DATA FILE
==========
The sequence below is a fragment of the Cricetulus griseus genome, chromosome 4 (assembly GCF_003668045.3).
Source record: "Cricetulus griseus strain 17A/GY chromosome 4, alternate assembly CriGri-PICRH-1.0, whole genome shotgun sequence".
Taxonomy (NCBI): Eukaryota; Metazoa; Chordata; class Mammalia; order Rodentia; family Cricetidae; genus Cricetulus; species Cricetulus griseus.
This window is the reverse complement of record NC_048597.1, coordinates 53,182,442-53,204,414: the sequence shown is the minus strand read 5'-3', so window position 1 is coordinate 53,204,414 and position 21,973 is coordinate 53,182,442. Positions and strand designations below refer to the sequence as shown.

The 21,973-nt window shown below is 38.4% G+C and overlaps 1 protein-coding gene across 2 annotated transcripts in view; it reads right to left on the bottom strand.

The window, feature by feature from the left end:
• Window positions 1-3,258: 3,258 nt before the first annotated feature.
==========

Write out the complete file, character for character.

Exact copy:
The sequence below is a fragment of the Cricetulus griseus genome, chromosome 4 (assembly GCF_003668045.3).
Source record: "Cricetulus griseus strain 17A/GY chromosome 4, alternate assembly CriGri-PICRH-1.0, whole genome shotgun sequence".
Taxonomy (NCBI): Eukaryota; Metazoa; Chordata; class Mammalia; order Rodentia; family Cricetidae; genus Cricetulus; species Cricetulus griseus.
This window is the reverse complement of record NC_048597.1, coordinates 53,182,442-53,204,414: the sequence shown is the minus strand read 5'-3', so window position 1 is coordinate 53,204,414 and position 21,973 is coordinate 53,182,442. Positions and strand designations below refer to the sequence as shown.

The 21,973-nt window shown below is 38.4% G+C and overlaps 1 protein-coding gene across 2 annotated transcripts in view; it reads right to left on the bottom strand.

The window, feature by feature from the left end:
• Window positions 1-3,258: 3,258 nt before the first annotated feature.